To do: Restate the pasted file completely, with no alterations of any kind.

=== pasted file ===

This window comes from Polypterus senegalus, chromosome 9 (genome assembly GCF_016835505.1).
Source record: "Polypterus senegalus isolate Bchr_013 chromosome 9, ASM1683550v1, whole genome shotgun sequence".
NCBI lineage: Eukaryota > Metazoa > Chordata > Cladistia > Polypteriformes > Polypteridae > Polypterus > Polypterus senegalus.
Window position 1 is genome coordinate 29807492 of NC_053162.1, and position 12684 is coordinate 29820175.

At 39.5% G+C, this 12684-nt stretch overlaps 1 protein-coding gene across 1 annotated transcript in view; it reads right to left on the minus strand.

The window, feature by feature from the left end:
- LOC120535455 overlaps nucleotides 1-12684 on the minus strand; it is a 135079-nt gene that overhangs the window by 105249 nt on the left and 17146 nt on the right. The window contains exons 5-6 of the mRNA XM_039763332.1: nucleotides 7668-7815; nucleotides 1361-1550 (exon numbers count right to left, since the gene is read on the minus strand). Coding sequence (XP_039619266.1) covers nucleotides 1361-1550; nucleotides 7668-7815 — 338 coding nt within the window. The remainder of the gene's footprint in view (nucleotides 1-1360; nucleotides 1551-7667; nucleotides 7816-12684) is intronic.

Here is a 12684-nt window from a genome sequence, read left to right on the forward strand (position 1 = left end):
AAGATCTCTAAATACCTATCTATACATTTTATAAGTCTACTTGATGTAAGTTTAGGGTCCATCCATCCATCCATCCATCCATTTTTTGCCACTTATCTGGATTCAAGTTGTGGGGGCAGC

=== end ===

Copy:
This window comes from Polypterus senegalus, chromosome 9 (genome assembly GCF_016835505.1).
Source record: "Polypterus senegalus isolate Bchr_013 chromosome 9, ASM1683550v1, whole genome shotgun sequence".
NCBI lineage: Eukaryota > Metazoa > Chordata > Cladistia > Polypteriformes > Polypteridae > Polypterus > Polypterus senegalus.
Window position 1 is genome coordinate 29807492 of NC_053162.1, and position 12684 is coordinate 29820175.

At 39.5% G+C, this 12684-nt stretch overlaps 1 protein-coding gene across 1 annotated transcript in view; it reads right to left on the minus strand.

The window, feature by feature from the left end:
- LOC120535455 overlaps nucleotides 1-12684 on the minus strand; it is a 135079-nt gene that overhangs the window by 105249 nt on the left and 17146 nt on the right. The window contains exons 5-6 of the mRNA XM_039763332.1: nucleotides 7668-7815; nucleotides 1361-1550 (exon numbers count right to left, since the gene is read on the minus strand). Coding sequence (XP_039619266.1) covers nucleotides 1361-1550; nucleotides 7668-7815 — 338 coding nt within the window. The remainder of the gene's footprint in view (nucleotides 1-1360; nucleotides 1551-7667; nucleotides 7816-12684) is intronic.

Here is a 12684-nt window from a genome sequence, read left to right on the forward strand (position 1 = left end):
AAGATCTCTAAATACCTATCTATACATTTTATAAGTCTACTTGATGTAAGTTTAGGGTCCATCCATCCATCCATCCATCCATTTTTTGCCACTTATCTGGATTCAAGTTGTGGGGGCAGC